The University of Professional Studies, Accra has taken delivery of an ambulance by the kind courtesy of Access Bank Ghana. This is in fulfilment of a long-term commitment to the university.
Handing over the keys to the university, the Divisional Head of Retail Banking at Access Bank, Mr Stephen Abban said his outfit and UPSA have remained strategic partners for years – a relationship which has grown from strength to strength.
He said it is in this vein that the bank decided to fulfill a long-standing promise to its partner in the wake of the Covid-19 pandemic as part of the bank’s corporate social responsibility initiatives.
“We believe in giving back to society”, he said. “We know UPSA has a large student population and large staff base. We therefore believe the Clinic they have here would need an ambulance in order to serve the whole university community.”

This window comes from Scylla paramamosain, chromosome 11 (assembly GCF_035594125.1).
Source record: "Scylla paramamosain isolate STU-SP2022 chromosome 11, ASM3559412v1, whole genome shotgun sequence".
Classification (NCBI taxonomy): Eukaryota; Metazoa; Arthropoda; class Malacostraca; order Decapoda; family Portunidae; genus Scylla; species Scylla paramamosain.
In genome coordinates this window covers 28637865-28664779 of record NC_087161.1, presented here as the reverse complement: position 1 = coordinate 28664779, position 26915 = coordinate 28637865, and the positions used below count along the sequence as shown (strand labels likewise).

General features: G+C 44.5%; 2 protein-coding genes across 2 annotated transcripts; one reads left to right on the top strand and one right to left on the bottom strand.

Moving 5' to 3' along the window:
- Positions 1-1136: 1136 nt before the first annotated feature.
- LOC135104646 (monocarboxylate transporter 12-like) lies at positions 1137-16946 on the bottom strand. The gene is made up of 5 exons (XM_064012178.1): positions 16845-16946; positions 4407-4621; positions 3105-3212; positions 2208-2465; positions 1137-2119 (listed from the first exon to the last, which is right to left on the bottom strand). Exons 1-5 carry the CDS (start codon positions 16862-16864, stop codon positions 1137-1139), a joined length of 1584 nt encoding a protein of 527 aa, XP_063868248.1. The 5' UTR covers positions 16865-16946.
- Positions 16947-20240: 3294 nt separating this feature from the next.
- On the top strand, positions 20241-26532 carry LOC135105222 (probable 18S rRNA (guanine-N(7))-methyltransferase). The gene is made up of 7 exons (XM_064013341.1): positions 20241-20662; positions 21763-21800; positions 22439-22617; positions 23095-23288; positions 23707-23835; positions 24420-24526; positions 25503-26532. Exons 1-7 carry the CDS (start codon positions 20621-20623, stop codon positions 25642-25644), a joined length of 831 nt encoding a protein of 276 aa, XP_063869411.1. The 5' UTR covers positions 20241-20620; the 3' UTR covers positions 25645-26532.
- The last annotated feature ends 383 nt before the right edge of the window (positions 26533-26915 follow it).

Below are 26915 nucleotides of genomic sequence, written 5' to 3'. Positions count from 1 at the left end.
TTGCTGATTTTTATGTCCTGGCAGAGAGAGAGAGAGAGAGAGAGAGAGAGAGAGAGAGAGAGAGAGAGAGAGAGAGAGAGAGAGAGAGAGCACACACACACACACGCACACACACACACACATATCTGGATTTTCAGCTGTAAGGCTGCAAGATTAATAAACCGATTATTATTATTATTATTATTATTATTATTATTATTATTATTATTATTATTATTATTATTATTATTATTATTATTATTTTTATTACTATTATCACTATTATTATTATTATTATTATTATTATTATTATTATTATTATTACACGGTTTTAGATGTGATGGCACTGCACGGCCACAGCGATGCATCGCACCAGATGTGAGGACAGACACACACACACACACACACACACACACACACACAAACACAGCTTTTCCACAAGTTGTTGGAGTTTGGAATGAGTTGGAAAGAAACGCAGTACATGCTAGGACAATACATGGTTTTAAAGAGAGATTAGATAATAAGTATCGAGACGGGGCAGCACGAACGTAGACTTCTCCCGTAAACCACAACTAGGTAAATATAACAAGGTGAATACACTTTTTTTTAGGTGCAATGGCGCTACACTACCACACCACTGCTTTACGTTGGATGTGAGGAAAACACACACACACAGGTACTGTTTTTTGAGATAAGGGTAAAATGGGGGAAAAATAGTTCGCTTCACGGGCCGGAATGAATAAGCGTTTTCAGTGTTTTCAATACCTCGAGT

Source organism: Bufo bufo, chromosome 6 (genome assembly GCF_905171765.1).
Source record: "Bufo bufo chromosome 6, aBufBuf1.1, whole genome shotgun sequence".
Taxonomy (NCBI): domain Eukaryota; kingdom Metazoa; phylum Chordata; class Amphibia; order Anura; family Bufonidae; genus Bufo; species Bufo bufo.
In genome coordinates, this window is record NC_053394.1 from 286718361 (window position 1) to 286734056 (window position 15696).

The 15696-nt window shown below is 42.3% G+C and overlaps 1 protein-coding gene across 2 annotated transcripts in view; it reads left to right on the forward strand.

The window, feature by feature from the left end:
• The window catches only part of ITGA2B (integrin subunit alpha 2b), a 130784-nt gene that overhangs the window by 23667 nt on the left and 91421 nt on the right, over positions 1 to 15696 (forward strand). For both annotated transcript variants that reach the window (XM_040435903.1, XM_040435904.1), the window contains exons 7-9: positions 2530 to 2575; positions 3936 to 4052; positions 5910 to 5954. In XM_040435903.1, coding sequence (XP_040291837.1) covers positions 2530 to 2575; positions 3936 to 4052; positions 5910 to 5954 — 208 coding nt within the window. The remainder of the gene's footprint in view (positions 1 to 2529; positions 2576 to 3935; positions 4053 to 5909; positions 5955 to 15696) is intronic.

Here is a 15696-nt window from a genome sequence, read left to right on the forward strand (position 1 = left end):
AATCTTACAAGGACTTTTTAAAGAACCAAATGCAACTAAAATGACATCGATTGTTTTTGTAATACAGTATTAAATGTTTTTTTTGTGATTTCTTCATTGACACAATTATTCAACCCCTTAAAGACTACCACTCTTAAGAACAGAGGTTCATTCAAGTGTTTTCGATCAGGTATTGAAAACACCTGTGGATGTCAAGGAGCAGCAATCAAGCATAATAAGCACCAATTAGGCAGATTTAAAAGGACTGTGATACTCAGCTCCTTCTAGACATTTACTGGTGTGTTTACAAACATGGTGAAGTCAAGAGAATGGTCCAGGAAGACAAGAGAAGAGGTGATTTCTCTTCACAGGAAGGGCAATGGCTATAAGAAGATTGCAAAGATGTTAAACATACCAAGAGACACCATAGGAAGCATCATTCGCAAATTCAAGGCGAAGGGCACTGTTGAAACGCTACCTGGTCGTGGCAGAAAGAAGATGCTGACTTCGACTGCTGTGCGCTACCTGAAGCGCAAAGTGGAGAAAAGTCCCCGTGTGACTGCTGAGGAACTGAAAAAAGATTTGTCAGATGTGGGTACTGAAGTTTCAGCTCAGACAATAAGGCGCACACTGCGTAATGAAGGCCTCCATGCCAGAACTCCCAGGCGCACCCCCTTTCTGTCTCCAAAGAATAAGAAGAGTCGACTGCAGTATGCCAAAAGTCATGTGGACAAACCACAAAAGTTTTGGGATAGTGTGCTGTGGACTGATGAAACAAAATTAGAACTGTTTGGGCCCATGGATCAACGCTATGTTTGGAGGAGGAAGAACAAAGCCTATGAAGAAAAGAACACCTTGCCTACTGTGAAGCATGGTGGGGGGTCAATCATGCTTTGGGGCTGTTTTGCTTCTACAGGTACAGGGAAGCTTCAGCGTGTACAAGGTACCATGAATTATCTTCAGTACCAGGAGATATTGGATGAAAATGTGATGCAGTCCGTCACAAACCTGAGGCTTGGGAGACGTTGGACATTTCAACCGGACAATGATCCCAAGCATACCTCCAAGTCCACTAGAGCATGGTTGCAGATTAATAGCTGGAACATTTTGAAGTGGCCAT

The Vice-Chancellor of UPSA, Professor Abednego Feehi Okoe Amartey expressed his delight at the gesture and thanked the management and staff of Access Bank.
Prof Amartey recalled that in 2017 the authorities of UPSA petitioned the bank to support the university’s healthcare delivery after a performance audit of the University Medical Centre.
The VC revealed that the ambulance has arrived at the most appropriate time, considering the coronavirus pandemic which has forced all educational institutions to be temporarily shut down.
“This is the best time for us to have an ambulance because we are in the midst of a global pandemic,” he said. “Even though by the grace of God, no UPSA staff or student will contract the COVID-19, it is imperative we take precautionary measures.”
Prof Okoe Amartey assured the donors that the ambulance will be put to effective use.
UPSA’s Medical Director, Dr B.T. Dornooo noted that with a student and staff population of over 14,000, the presentation of the ambulance will go a long way to improving health service delivery within the university community.
“This will help save lives,” he said. He noted that transportation of patients is very critical to their survival, hence the gesture by the bank was timely.